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Dublin: 8 °C Thursday 19 September, 2019
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Emergency law closes drink-driving loophole

This closes the loophole for future cases but the status of previous tickets remains unclear

File photo
File photo
Image: Shutterstock/papa1266

TRANSPORT MINISTER PASCHAL Donohoe has signed emergency legislation to close a loophole that could result in hundreds of drink-driving prosecutions being thrown out.

Yesterday a High Court judge ruled that a breathalyser test statement is not a valid piece of evidence unless it is in both English and Irish.

The new measure introduced by Donohoe means drink-driving tickets can now be issued in either language.

This closes the loophole for future cases but the status of previous tickets remains unclear.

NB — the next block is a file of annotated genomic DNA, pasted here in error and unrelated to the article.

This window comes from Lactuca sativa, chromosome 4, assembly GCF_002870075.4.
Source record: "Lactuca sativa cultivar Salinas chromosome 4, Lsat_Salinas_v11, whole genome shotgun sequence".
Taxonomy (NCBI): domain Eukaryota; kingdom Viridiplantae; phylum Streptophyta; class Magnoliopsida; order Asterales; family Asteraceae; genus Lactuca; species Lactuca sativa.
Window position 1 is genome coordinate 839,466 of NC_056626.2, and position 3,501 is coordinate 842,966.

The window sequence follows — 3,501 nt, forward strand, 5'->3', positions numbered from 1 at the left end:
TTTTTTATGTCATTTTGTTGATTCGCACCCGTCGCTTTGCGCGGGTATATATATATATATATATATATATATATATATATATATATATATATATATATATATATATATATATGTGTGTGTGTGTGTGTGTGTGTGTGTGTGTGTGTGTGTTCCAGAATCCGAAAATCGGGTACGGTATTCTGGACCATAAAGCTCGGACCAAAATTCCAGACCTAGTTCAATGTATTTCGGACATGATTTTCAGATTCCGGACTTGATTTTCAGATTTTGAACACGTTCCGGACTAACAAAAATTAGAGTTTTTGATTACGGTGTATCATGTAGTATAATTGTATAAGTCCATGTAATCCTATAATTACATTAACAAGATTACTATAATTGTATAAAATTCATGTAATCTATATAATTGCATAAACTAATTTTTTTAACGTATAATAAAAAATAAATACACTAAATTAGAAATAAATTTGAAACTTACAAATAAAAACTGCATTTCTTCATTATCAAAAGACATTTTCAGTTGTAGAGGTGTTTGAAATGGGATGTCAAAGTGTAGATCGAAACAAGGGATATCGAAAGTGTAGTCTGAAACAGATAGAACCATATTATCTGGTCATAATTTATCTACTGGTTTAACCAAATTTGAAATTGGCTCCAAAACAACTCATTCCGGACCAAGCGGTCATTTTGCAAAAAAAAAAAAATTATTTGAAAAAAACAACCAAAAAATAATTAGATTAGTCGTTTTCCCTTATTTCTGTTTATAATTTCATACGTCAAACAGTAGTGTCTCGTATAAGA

Speaking today, Donohoe said: “The advice of the Attorney General’s Office was sought in respect of the need for amending legislation on foot of the judgement in relation to the language of the forms produced by Evidential Breath Testing machines in Garda stations.”

In the interests of road safety, I have moved immediately to provide the new legislation deemed necessary regarding the form of the statements to be provided under section 13 of the Road Traffic Act 2010.

The minister said it was always the intention of the law that the statements could be produced in either the English or the Irish language.

Background: Judge rules failed breathalyser test void as results were provided in English only

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Órla Ryan

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